Boston - The appointment of Janet Yellen as Treasury secretary by President-elect Joe Biden marks a milestone in what I believe has been a major trend since the 2008 global financial crisis: the blurring of monetary and fiscal policy.
Yellen, of course, was U.S. Federal Reserve Chair Jay Powell's immediate predecessor, and in my view, an excellent choice for Treasury secretary. Her experience within the Federal Reserve System also includes stints as Vice Chair of the Board of Governors and President of the San Francisco Fed.
Yellen's move from the Fed to the Treasury underscores how closely fiscal and monetary policy have been aligned in recent times. It also signals that in the Biden administration, the "heavy lifting" is more likely to come from fiscal policy, as monetary stimulus is pretty much tapped out.
For some context, it's useful to recall that central bank independence has been a relatively recent development. Going back hundreds of years, central banks typically were created to help governments fund wars or empire-building. While the Fed was created in 1913, it didn't have an independent monetary policy until the Treasury-Fed accord of 1951. Before then, the Fed was actively involved in financing U.S. efforts in both World Wars, and kept Treasury rates pegged at acceptable levels through its purchases in peacetime.
Central bank independence is usually associated with politically unpopular decisions to tighten monetary policy in fighting inflation or as a counterweight to government spending, particularly before an election. This was common from the late 1970s through the 1990s in a number of countries.
Blurring fiscal and monetary policies
The dynamic is different in times of economic crisis, however, as policymakers on both fiscal and monetary sides work together — there is a natural blurring of efforts to mitigate the damage. For example, programs enacted by Congress and administered by the Treasury and the Fed were key to the recovery efforts after 2008 and also last March during the height of the COVID-19 market turbulence.
As a classical Chicago-trained economist, I believe a distinct line between fiscal and monetary policy is valuable, and has proven its worth over the years. But politically, the blurring of the lines is inevitable. Another clear sign of this is that Fed Governor Lael Brainard was reported to be the number two pick for Treasury secretary, and has been rumored as a possible successor to Fed Chair Powell if he is not reappointed in 2022.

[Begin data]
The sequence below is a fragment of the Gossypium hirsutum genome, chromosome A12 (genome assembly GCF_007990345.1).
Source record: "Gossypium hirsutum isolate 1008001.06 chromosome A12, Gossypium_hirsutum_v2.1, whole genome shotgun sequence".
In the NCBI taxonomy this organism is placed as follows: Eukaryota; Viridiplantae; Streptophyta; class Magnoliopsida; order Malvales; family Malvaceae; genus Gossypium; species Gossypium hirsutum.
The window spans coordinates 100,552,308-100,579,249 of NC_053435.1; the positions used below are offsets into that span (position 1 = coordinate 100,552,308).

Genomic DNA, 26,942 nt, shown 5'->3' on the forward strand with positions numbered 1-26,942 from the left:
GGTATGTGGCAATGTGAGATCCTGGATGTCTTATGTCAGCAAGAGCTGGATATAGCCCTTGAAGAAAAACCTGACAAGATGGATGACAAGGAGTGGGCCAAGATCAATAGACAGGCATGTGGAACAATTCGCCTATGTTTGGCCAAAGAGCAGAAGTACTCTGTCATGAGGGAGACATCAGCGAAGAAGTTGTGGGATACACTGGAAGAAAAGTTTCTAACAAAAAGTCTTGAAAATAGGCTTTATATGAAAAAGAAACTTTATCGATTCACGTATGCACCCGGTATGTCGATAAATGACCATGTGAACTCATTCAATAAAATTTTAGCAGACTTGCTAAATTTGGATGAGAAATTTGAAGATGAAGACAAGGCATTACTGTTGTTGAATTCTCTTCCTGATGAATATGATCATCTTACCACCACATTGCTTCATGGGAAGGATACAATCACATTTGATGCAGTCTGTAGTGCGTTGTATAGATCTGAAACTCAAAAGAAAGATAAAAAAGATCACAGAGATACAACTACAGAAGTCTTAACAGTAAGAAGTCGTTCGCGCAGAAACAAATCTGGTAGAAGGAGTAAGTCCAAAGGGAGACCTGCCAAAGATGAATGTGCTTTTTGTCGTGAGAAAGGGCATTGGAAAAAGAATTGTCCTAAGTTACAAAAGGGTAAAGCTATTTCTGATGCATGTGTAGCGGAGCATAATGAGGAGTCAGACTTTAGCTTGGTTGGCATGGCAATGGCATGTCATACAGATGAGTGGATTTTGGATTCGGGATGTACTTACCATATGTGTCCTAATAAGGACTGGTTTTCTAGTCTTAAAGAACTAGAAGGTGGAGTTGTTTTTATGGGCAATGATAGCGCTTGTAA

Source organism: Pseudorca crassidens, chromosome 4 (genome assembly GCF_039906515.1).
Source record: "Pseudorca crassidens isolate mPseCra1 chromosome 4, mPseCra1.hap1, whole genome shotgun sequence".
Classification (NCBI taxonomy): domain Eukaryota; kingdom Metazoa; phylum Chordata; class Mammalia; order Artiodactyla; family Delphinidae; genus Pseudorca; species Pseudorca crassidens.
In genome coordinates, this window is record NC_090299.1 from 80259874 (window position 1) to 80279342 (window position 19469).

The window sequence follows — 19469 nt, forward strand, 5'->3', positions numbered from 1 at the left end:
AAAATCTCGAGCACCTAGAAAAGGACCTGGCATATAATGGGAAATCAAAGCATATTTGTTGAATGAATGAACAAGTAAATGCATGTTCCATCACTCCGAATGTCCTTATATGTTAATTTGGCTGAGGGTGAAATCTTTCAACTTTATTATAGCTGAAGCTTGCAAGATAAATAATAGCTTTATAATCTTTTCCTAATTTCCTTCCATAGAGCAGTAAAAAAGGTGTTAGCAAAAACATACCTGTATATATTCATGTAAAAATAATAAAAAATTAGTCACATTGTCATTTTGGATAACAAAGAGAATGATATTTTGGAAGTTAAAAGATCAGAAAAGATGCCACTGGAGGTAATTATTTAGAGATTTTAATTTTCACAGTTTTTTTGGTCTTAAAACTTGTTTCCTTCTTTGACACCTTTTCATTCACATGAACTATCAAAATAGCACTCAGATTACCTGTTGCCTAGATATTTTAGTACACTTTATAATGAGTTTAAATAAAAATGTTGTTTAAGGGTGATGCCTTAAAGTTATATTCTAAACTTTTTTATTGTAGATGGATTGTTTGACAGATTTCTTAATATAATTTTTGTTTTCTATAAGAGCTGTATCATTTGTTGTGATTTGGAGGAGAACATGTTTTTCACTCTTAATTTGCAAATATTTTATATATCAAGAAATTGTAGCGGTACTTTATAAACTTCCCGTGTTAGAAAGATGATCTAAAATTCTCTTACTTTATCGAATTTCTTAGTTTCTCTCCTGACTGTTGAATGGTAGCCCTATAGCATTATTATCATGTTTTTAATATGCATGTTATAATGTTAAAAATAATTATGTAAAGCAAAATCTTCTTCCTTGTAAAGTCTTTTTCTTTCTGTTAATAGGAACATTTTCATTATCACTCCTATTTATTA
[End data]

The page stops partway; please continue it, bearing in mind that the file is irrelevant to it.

I think it's reasonable to anticipate that fairly aggressive fiscal policy would be pursued by a Yellen Treasury. Monetary tools are having diminished impact, with interest rates at all-time lows and the Fed's balance sheet swollen to an unprecedented degree. Also, monetary stimulus powered market assets to record heights without doing much to help the real economy, and one result was worsening wealth inequality. Yellen is in an excellent position to devise appropriate fiscal policy to address that, especially given her expertise and philosophical background.
With so much slack in the economy, I expect the near-term inflationary impact of greater fiscal stimulus to be minimal, but it could pose a problem when growth nears capacity constraints. Along those lines, it's also worth keeping an eye on the debate over Modern Monetary Theory (MMT), which essentially holds that governments can run deficits as high as needed without costs, as long as inflation isn't extremely high or low at the time.
Economist Stephanie Kelton, an adviser to the Bernie Sanders campaign, is one of MMT's chief proponents. I believe it's a mistake to dismiss the long-run potential harm of ever-increasing deficits — they will grow large enough even without the support of a theory that contends they pose no threat.
Bottom line: Fiscal policy is likely to grow in importance during Yellen's tenure as Treasury secretary, with the potential to provide more effective stimulus than monetary policy, while helping to reduce wealth inequality.